What’s changing with cattle implants in 2023?
By Dr. John Hutcheson
Implants are proven to increase animals’ growth rate and the efficiency by which they convert feed into meat. In a recent episode of DocTalk, host Dan Thomson, D.V.M., Ph.D., talks about upcoming FDA changes and what they mean for the beef industry.
It is important to remember the FDA defines three categories of implants: 1) Those with specific reimplant labels within a production phase, 2) Implants with labels that clearly state reimplanting within a product phase is not permitted, 3) Implants that do not clearly state that reimplantation is permitted. For those in the third category, the FDA expects cattle producers to only reimplant products that explicitly state on product labeling that reimplantation is permitted.
The FDA states that after June 2023, only implants that are expressly labeled for reimplantation will be able to be placed in cattle more than once per production phase.
Cattle will be allowed to be implanted across different production phases. Cattle are also allowed to receive more than one implant within that production phase, as long as the implant is labeled for reimplantation within that production phase.
FDA GFI 191 defines production settings as:
- Beef calves –
- Pre-ruminating and nursing their dams from birth until 2 months of age
- Ruminating and nursing their dams from 2 months of age to weaning
- Growing beef steers and heifers on pasture (stocker, feeder and slaughter)
- NEW PHASE – Growing beef steers and heifers in a dry lot (Note: No implants are currently approved for this phase.)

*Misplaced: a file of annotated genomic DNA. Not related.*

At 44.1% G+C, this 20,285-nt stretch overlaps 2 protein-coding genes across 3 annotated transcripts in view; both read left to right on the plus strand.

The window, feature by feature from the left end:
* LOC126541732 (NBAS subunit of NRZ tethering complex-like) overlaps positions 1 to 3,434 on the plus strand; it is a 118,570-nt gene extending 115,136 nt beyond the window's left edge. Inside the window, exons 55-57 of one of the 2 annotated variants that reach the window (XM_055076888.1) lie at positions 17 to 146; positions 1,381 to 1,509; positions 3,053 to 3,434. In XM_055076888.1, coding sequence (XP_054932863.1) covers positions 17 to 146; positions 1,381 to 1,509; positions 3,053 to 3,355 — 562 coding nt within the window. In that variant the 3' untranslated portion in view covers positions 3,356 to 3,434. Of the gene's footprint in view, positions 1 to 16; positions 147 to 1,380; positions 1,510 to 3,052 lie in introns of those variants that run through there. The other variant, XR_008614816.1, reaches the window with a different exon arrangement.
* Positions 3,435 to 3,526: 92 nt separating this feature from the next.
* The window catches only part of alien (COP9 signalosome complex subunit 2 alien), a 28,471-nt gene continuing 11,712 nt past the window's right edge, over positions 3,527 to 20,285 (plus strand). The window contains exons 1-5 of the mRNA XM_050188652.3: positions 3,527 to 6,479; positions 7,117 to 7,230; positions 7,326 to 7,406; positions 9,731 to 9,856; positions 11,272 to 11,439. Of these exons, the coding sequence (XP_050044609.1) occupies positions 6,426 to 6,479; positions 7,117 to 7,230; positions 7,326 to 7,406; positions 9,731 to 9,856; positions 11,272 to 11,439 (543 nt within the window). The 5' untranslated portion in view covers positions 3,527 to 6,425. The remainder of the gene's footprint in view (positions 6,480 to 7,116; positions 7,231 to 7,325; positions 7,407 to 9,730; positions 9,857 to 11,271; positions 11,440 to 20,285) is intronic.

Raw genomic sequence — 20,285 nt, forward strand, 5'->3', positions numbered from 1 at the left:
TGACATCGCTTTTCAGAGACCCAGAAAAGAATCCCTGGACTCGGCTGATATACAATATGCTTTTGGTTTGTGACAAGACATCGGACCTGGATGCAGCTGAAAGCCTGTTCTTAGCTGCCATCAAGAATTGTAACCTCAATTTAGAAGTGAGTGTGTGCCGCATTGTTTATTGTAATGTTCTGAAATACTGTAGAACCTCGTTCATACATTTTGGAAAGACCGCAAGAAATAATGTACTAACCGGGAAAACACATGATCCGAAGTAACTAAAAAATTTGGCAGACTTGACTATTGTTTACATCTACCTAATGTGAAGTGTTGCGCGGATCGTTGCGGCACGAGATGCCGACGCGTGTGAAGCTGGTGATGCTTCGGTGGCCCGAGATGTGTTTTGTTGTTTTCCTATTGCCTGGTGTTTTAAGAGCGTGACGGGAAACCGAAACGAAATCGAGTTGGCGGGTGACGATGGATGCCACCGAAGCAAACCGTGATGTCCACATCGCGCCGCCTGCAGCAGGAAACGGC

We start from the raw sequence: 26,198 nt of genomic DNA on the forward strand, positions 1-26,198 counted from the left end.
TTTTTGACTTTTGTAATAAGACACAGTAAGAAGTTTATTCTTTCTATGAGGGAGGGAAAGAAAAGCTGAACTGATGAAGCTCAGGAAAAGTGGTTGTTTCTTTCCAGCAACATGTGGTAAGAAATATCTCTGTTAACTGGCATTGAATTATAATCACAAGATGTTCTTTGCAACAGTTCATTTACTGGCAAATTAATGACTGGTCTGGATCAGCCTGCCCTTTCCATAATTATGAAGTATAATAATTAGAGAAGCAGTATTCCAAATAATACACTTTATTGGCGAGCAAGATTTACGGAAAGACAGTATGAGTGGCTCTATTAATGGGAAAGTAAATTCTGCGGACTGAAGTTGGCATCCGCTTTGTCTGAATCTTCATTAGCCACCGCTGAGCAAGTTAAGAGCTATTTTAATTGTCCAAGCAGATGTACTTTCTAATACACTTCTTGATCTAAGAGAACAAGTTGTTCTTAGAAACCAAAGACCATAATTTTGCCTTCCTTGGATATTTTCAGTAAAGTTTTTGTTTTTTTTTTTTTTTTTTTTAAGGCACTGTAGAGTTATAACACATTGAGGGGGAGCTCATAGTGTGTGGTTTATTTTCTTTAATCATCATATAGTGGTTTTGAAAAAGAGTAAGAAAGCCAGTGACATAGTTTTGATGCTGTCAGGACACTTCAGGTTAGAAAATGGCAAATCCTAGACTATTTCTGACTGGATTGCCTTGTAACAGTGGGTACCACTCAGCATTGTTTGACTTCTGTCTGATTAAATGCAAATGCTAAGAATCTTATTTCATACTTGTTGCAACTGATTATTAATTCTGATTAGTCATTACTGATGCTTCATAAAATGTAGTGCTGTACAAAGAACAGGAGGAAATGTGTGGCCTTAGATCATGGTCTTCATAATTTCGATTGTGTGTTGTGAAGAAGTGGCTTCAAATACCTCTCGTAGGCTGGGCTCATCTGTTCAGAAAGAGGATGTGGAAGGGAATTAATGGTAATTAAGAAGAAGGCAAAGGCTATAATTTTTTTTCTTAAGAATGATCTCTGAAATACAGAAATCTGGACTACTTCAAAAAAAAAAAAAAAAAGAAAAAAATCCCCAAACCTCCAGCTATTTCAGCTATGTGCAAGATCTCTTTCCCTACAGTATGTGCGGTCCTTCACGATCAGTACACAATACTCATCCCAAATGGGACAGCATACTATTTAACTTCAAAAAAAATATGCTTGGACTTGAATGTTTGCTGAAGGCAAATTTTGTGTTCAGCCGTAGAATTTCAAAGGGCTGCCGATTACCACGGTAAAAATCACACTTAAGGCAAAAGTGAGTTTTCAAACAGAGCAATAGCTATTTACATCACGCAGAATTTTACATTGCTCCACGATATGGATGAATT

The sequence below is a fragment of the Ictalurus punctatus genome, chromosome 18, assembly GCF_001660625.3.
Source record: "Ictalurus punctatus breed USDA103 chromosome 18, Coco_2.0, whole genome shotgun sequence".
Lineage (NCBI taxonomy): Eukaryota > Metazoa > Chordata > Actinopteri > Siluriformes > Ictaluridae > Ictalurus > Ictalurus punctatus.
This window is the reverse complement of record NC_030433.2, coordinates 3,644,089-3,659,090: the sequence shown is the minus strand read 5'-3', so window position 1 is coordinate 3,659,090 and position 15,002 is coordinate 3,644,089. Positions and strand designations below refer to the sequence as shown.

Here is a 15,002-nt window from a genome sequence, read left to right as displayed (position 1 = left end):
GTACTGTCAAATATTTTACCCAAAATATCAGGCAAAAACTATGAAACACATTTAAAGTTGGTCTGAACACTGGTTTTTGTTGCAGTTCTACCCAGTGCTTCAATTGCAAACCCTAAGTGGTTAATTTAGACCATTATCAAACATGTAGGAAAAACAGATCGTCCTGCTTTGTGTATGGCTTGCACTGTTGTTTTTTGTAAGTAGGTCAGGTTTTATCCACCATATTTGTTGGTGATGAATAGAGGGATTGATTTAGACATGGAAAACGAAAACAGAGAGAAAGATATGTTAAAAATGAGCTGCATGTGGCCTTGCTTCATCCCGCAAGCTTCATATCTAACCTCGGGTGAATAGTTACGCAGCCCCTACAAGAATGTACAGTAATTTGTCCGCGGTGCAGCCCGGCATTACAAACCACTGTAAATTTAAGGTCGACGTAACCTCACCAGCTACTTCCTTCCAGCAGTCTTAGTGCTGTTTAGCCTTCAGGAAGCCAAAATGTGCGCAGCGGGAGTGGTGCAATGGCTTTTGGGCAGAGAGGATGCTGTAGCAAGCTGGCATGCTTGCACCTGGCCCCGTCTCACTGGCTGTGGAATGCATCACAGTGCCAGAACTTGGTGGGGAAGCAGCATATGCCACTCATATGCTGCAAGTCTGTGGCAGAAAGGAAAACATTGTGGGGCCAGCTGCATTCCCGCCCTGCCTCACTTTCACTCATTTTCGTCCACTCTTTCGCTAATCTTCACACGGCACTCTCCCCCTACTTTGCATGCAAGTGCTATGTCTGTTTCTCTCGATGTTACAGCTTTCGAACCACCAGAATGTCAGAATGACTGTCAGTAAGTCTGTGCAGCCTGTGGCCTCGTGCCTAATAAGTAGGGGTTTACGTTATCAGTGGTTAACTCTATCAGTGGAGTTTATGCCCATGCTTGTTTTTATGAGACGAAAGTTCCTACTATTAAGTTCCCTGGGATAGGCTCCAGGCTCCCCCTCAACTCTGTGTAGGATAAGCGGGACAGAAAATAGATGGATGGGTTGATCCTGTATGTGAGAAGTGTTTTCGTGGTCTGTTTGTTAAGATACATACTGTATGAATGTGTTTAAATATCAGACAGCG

- Growing beef steers and heifers fed in confinement for slaughter including cattle in a feedlot and those in a grow yard (backgrounding/starter yard included)
Implanting is an important practice
Implanting is both an economic and environmentally sustainable practice that is very important to the cattle industry. Your veterinarian, nutritionist, extension specialist and/or animal health representative can help you understand the changes and how they impact your operation.
Implants are about “doing more with less.” Using less resources but enabling a calf to gain anywhere from 115 to 195 pounds of additional weight (over non-implanted calves) over its lifetime.1 This means economic value by improving margin due to increased gain and decreased cost of gain. Learn more here.
- Capper J.L. The environmental and economic impact of steroid implant and beta-adrenergic agonist use within U.S. beef production. In: Proceedings of the ADSA-ASAS Joint Annual Meeting, Indianapolis, IN, USA. 2013
Find more content for your beef operation.
Director, Cattle Technical Services,
Merck Animal Health